WILLOWBROOK — The feds already had their eyes on Elizabeth Perino.
Agents had even interviewed her in 2009, hoping the Willowbrook businesswoman would flip on construction giant McHugh Construction, according to her attorney. But two years later, she took the bait in a government sting. And last year, a jury convicted her of mail and wire fraud for exploiting the city’s set-aside program for woman-owned businesses.
“She knew that she was being watched, she knew it was wrong, and she did it anyway,” U.S. District Judge Gary Feinerman said Thursday, echoing the words of federal prosecutors.
Feinerman sentenced Perino, 62, to a year and a day in prison, the Chicago Sun-Times is reporting. Her company, Perdel Contracting, was a certified woman-owned business. It was eligible to help fulfill a prime contractor’s obligations on publicly funded projects, participating as a subcontractor. But instead of honestly doing the work, the feds say, Perino just let her company be used in name only but still wanted to profit from the deal.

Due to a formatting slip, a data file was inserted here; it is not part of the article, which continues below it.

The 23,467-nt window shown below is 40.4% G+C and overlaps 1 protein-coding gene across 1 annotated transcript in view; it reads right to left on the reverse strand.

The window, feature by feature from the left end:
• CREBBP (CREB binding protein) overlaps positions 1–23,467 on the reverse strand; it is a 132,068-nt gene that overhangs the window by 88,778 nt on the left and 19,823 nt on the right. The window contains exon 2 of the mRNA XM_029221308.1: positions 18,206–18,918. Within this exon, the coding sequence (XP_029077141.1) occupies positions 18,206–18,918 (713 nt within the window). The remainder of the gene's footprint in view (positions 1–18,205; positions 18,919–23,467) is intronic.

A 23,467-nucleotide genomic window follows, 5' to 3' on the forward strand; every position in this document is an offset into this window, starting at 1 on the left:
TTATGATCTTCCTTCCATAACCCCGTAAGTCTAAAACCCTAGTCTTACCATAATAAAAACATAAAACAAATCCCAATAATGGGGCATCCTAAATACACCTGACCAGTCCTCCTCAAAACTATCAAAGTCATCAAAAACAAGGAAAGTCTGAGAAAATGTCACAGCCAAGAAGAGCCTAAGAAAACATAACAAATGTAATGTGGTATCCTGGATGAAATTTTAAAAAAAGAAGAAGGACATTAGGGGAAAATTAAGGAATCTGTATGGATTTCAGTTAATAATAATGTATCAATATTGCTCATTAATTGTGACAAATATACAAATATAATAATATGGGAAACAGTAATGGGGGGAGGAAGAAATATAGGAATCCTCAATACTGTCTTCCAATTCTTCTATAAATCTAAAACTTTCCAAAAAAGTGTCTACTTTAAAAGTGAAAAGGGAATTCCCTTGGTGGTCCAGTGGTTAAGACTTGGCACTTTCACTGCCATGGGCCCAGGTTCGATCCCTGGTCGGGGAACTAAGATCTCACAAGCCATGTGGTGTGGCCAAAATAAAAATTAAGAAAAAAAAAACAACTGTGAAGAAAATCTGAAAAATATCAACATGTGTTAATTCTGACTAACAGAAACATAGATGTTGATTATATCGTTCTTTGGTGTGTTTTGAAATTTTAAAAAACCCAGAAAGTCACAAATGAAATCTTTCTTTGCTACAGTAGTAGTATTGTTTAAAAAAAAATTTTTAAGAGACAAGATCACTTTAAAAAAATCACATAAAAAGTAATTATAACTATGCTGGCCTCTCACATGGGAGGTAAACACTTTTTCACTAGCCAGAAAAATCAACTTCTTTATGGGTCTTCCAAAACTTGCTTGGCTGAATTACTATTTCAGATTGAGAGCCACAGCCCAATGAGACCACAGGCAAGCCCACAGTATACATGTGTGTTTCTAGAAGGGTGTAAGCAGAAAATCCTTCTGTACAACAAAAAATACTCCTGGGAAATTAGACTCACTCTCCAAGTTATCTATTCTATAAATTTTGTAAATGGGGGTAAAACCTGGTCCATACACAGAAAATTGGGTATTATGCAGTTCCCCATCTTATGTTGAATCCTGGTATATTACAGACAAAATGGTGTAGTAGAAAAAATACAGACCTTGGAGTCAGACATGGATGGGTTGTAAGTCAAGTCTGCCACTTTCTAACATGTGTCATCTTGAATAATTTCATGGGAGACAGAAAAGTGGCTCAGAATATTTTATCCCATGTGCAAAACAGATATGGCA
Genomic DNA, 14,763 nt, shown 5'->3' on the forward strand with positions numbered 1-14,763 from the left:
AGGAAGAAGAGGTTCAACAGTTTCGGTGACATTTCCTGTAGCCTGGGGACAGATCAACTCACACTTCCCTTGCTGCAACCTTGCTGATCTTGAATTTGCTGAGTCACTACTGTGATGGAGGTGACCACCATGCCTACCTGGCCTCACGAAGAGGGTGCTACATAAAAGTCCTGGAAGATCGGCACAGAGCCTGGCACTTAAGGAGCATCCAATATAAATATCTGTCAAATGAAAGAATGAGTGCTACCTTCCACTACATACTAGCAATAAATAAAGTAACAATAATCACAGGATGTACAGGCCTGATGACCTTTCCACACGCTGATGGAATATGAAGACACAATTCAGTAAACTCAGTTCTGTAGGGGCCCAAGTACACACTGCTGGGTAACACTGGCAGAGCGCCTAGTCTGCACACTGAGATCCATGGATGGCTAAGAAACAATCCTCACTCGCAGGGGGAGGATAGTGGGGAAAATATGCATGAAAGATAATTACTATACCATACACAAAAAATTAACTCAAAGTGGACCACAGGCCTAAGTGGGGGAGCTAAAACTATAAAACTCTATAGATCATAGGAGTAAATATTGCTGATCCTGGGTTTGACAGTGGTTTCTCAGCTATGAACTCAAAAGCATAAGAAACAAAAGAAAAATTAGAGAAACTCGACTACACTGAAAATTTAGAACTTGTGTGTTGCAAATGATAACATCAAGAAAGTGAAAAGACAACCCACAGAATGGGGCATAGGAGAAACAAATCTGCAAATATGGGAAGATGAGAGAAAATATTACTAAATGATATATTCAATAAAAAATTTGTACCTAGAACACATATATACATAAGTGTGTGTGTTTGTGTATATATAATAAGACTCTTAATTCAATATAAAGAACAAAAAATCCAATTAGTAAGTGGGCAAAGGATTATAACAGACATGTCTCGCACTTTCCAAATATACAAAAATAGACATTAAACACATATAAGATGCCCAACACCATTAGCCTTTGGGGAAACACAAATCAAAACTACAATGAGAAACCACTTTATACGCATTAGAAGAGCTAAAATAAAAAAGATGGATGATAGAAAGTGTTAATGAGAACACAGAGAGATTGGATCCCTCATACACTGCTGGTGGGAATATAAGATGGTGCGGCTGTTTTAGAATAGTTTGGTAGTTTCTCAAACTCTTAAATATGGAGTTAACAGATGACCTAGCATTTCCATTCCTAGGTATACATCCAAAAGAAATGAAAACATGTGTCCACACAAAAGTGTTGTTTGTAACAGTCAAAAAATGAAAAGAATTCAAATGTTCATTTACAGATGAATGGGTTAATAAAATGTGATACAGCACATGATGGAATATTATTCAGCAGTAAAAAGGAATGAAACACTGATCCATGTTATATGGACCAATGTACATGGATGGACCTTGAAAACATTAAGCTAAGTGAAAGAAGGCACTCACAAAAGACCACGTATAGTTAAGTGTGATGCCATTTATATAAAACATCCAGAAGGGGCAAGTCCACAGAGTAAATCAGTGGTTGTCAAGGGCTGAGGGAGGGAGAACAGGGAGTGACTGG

Before the judge sentenced her, Perino fought through tears to apologize for her crimes. She said the case has changed her life forever.
“I’m very sorry for what I’ve done,” Perino finally said. “I have no excuse for my conduct.”
The judge acknowledged that Perino has done many good deeds, including caring for her late disabled brother, and has suffered many “collateral consequences” as a result of the criminal case against her. Jacqueline Jacobson, Perino’s attorney, said Perino is in financial ruin and suffered serious medical problems after a jury convicted her last year.
But the feds said she let subcontractor Anthony Cappello use her firm as a phony “pass-through” on a $7 million joint sealing project at O’Hare Airport and an emergency asphalt contract. The feds said Perino hoped to make $320,000 off the scam that involved phony, back-dated documents.
“This is corruption,” Feinerman said. “There’s no other way to describe it.”
Cappello pleaded guilty to mail fraud in 2012 and was sentenced to two years of probation after cooperating with the government.
(Source: CBS Chicago & Sun-Times Media Wire attributed to this copy. All Rights Reserved. This material may not be published, broadcast, rewritten, or redistributed)